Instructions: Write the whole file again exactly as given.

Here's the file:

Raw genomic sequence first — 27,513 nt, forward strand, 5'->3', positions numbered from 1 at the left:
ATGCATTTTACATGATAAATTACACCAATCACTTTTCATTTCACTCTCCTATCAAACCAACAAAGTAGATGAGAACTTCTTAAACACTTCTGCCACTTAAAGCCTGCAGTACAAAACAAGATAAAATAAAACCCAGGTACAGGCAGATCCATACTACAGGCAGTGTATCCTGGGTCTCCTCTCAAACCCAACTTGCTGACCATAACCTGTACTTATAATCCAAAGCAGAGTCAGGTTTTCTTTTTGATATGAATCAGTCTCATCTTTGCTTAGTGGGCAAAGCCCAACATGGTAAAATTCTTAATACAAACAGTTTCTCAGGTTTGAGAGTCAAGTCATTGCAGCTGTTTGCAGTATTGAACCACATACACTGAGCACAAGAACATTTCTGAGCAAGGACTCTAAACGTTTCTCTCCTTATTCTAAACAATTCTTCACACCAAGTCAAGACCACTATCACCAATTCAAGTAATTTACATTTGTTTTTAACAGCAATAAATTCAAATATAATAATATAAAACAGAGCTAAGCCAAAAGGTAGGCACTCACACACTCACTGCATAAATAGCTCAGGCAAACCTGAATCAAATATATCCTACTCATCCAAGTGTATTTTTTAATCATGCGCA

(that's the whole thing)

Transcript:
Raw genomic sequence first — 27,513 nt, forward strand, 5'->3', positions numbered from 1 at the left:
ATGCATTTTACATGATAAATTACACCAATCACTTTTCATTTCACTCTCCTATCAAACCAACAAAGTAGATGAGAACTTCTTAAACACTTCTGCCACTTAAAGCCTGCAGTACAAAACAAGATAAAATAAAACCCAGGTACAGGCAGATCCATACTACAGGCAGTGTATCCTGGGTCTCCTCTCAAACCCAACTTGCTGACCATAACCTGTACTTATAATCCAAAGCAGAGTCAGGTTTTCTTTTTGATATGAATCAGTCTCATCTTTGCTTAGTGGGCAAAGCCCAACATGGTAAAATTCTTAATACAAACAGTTTCTCAGGTTTGAGAGTCAAGTCATTGCAGCTGTTTGCAGTATTGAACCACATACACTGAGCACAAGAACATTTCTGAGCAAGGACTCTAAACGTTTCTCTCCTTATTCTAAACAATTCTTCACACCAAGTCAAGACCACTATCACCAATTCAAGTAATTTACATTTGTTTTTAACAGCAATAAATTCAAATATAATAATATAAAACAGAGCTAAGCCAAAAGGTAGGCACTCACACACTCACTGCATAAATAGCTCAGGCAAACCTGAATCAAATATATCCTACTCATCCAAGTGTATTTTTTAATCATGCGCA